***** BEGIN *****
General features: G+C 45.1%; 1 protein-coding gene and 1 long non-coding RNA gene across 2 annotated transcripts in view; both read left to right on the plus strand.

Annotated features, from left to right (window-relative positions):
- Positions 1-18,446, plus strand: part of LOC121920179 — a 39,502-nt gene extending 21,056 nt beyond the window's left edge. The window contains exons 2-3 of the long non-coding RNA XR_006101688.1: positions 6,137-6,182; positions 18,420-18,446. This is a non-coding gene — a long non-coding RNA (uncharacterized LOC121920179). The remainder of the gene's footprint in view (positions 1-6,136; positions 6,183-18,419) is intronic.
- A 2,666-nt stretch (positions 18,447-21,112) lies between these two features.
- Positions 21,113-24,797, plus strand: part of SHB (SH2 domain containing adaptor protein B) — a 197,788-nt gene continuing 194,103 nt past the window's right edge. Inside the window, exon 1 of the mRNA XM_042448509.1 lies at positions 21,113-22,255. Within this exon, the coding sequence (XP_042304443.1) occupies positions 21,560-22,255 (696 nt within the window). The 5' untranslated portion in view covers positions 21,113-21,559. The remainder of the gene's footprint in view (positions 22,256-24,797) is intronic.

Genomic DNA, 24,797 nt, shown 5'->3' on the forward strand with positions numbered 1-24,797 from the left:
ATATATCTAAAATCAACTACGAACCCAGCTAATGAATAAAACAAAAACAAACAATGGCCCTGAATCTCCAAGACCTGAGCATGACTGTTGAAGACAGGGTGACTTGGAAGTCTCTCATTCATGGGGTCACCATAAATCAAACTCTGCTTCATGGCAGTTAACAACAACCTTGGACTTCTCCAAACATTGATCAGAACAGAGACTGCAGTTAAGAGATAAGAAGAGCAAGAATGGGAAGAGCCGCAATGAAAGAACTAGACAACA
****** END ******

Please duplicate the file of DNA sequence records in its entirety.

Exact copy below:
General features: G+C 45.1%; 1 protein-coding gene and 1 long non-coding RNA gene across 2 annotated transcripts in view; both read left to right on the plus strand.

Annotated features, from left to right (window-relative positions):
- Positions 1-18,446, plus strand: part of LOC121920179 — a 39,502-nt gene extending 21,056 nt beyond the window's left edge. The window contains exons 2-3 of the long non-coding RNA XR_006101688.1: positions 6,137-6,182; positions 18,420-18,446. This is a non-coding gene — a long non-coding RNA (uncharacterized LOC121920179). The remainder of the gene's footprint in view (positions 1-6,136; positions 6,183-18,419) is intronic.
- A 2,666-nt stretch (positions 18,447-21,112) lies between these two features.
- Positions 21,113-24,797, plus strand: part of SHB (SH2 domain containing adaptor protein B) — a 197,788-nt gene continuing 194,103 nt past the window's right edge. Inside the window, exon 1 of the mRNA XM_042448509.1 lies at positions 21,113-22,255. Within this exon, the coding sequence (XP_042304443.1) occupies positions 21,560-22,255 (696 nt within the window). The 5' untranslated portion in view covers positions 21,113-21,559. The remainder of the gene's footprint in view (positions 22,256-24,797) is intronic.

Genomic DNA, 24,797 nt, shown 5'->3' on the forward strand with positions numbered 1-24,797 from the left:
ATATATCTAAAATCAACTACGAACCCAGCTAATGAATAAAACAAAAACAAACAATGGCCCTGAATCTCCAAGACCTGAGCATGACTGTTGAAGACAGGGTGACTTGGAAGTCTCTCATTCATGGGGTCACCATAAATCAAACTCTGCTTCATGGCAGTTAACAACAACCTTGGACTTCTCCAAACATTGATCAGAACAGAGACTGCAGTTAAGAGATAAGAAGAGCAAGAATGGGAAGAGCCGCAATGAAAGAACTAGACAACA